Biological nanofactories facilitate spatially selective capture and manipulation of quorum sensing bacteria in a bioMEMS device.

Printer-friendly versionPrinter-friendly versionPDF versionPDF version
TitleBiological nanofactories facilitate spatially selective capture and manipulation of quorum sensing bacteria in a bioMEMS device.
Publication TypeJournal Article
Year of Publication2010
AuthorsFernandes, R, Luo, X, Tsao, C-Y, Payne, GF, Ghodssi, R, Rubloff, GW, Bentley, WE
JournalLab Chip
Volume10
Issue9
Pagination1128-34
Date Published2010 May 7
ISSN1473-0197
KeywordsBiological Assay, Cell Culture Techniques, Cell Separation, Equipment Design, Equipment Failure Analysis, Escherichia coli, Micro-Electrical-Mechanical Systems, Microfluidic Analytical Techniques, Micromanipulation, Nanotechnology, Quorum Sensing, Reproducibility of Results, Sensitivity and Specificity
Abstract

The emergence of bacteria that evade antibiotics has accelerated research on alternative approaches that do not target cell viability. One such approach targets cell-cell communication networks mediated by small molecule signaling. In this report, we assemble biological nanofactories within a bioMEMS device to capture and manipulate the behavior of quorum sensing (QS) bacteria as a step toward modifying small molecule signaling. Biological nanofactories are bio-inspired nanoscale constructs which can include modules with different functionalities, such as cell targeting, molecular sensing, product synthesis, and ultimately self-destruction. The biological nanofactories reported here consist of targeting, sensing, synthesis and, importantly, assembly modules. A bacteria-specific antibody constitutes the targeting module while a genetically engineered fusion protein contains the sensing, synthesis and assembly modules. The nanofactories are assembled on chitosan electrodeposited within a microchannel of the bioMEMS device; they capture QS bacteria in a spatially selective manner and locally synthesize and deliver the "universal" small signaling molecule autoinducer-2 (AI-2) at the captured cell surface. The nanofactory based AI-2 delivery is demonstrated to alter the progression of the native AI-2 based QS response of the captured bacteria. Prospects are envisioned for utilizing our technique as a test-bed for understanding the AI-2 based QS response of bacteria as a means for developing the next generation of antimicrobials.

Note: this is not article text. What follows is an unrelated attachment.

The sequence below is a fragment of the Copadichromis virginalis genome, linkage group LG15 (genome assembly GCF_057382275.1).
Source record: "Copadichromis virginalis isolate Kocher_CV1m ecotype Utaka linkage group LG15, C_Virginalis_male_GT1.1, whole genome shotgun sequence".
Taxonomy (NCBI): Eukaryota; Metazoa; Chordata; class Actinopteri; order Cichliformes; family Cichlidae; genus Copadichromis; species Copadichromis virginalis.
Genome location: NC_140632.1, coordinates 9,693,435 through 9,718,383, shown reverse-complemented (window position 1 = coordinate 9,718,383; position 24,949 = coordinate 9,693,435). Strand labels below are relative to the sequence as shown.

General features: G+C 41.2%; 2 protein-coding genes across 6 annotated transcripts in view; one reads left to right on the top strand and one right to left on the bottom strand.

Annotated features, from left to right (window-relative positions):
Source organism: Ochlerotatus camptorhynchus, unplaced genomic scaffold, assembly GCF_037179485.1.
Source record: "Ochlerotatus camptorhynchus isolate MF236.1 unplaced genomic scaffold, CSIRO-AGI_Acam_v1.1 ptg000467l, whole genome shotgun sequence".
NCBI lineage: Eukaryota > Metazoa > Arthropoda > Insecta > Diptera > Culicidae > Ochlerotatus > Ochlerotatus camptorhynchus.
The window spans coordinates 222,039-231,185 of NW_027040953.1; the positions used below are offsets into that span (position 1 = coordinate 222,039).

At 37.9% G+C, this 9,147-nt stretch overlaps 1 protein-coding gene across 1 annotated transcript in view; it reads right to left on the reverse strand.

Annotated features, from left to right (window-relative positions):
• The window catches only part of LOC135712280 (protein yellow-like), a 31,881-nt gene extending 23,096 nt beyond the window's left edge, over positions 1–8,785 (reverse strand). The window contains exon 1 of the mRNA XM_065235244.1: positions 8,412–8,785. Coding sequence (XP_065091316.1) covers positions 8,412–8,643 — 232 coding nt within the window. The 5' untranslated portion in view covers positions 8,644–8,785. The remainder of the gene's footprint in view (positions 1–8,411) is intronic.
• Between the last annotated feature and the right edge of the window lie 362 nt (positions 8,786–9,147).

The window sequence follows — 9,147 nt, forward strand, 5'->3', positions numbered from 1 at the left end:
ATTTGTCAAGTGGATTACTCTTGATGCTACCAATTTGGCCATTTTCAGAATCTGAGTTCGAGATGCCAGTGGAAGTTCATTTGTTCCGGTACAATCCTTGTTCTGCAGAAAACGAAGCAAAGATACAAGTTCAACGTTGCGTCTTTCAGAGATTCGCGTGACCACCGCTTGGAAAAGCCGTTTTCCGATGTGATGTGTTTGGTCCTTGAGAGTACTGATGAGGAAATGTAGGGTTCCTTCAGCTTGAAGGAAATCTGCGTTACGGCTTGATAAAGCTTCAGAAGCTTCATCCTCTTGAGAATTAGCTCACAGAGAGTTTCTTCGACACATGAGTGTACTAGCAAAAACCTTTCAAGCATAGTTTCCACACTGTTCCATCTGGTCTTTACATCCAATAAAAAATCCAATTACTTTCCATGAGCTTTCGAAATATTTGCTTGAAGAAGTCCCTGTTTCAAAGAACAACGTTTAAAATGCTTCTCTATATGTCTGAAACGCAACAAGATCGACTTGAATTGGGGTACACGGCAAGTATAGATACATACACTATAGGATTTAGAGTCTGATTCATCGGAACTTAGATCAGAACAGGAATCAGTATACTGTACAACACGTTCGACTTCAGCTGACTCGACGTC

DOI10.1039/b926846d
Alternate JournalLab Chip
PubMed ID20390130